Chocolate Triangles

Decorating By Hollysuann Updated 31 Aug 2009 , 7:11pm by backermeister

Hollysuann Posted 31 Aug 2009 , 1:24am
post #1 of 7

I am making a cake for my sister's in laws anniversary party. When I first looked at it it seemed like it would be pretty easy. It's out of one of the Wilton Wedding books. There are 3 cakes, 14 in, 10 in and a 6 in. Frosted in choc. buttercream. That's the easy part. On top of each tier there are chocolate triangles that stand up on their sides. I made 6 chocolate plaques like instructed but when I started to cut the triangles out, they keep breaking. I tried a hot knife but it didn't help all that much. Any suggestions on how to get 90 plus triangles cut out without breaking them?? I am so frustrated!!

6 replies
backermeister Posted 31 Aug 2009 , 3:02am
post #2 of 7

Hi. You might consider partially scoring the triangle lines into your chocolate once it has started to set. This will make it easier to completely break them apart once fully set. A partial score would be similiar to a hersheys bar where you can break apart the individual squares. If there is breakage after trying this then maybe you are going too thick or too thin on your choc. I don't know what tools you have but a metal benchscraper heated with a hot hairdryer or torch is easier to use than a knife. Knife blades do not have uniform thickness which makes your lines uneven. hth icon_biggrin.gif

xstitcher Posted 31 Aug 2009 , 7:47am
post #3 of 7

Great idea using the bench scraper and scoring the lines. I'll have to remember that for future reference.

GatuPR Posted 31 Aug 2009 , 10:30am
post #4 of 7

I have that book and after looking at it, I agree that scoring the chocolate before freezing it might help.

Also, you could try and find candy molds in the shape of a triangle, flag, pennant or similar shape/sizes.

Once I saw a demo, in which the instructor added paramount crystals to the chocolate to make it more soft, so it wouldn't break hard when you ate it. Not sure if that might help.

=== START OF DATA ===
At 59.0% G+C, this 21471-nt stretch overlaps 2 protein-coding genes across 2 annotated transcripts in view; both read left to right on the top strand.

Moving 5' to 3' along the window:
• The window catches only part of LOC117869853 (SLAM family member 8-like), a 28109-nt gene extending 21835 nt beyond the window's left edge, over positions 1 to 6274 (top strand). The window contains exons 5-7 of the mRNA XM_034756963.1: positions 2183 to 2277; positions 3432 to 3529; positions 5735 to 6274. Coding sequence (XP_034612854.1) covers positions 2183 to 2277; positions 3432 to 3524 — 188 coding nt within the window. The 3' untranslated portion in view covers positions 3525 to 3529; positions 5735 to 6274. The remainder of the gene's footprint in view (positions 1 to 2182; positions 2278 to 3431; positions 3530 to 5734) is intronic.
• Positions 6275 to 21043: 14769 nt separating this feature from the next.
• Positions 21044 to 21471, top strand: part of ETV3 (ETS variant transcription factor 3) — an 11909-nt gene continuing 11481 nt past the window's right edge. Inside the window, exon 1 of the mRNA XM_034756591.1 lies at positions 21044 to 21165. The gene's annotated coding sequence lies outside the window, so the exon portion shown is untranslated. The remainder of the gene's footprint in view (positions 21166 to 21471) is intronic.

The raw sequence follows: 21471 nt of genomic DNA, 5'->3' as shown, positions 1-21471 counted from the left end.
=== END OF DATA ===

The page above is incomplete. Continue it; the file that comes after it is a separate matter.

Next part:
backermeister Posted 31 Aug 2009 , 10:50am
post #5 of 7

Keep in mind if using tempered chocolate (couverture) vs chocolate melts they are different. True temp choc should have a nice snap when bitten into. Choc melts (wilton) are confectionery coating and contain alot of wax. They do not require tempering for use. I am assuming since this is a wilton project that is being replicated that melts are what is being used. If so the addition of cocoa butter and crystals would be useless since no true cocoa butter exists in this medium. If you are not exp. in tempering choc then the melts are the easiest route to take and tend to come out well on most occasions. The taste however is not as pleasant. hth

Hollysuann Posted 31 Aug 2009 , 2:46pm
post #6 of 7

Thanks for all the suggestions! My sister called last night and said that she changed her mind and doesn't want this cake after all. She wants something different. icon_eek.gif So it's back to the drawing board. Anyone need 18 lbs of chocolate?? icon_rolleyes.gif

backermeister Posted 31 Aug 2009 , 7:11pm
post #7 of 7

Chocolate is good for designs up to one year and then after that is best used for baking. Just make sure to wrap it well in plastic wrap and place in a cool dark place like a pantry. You never know when you might need it so just hang on to it. icon_smile.gif

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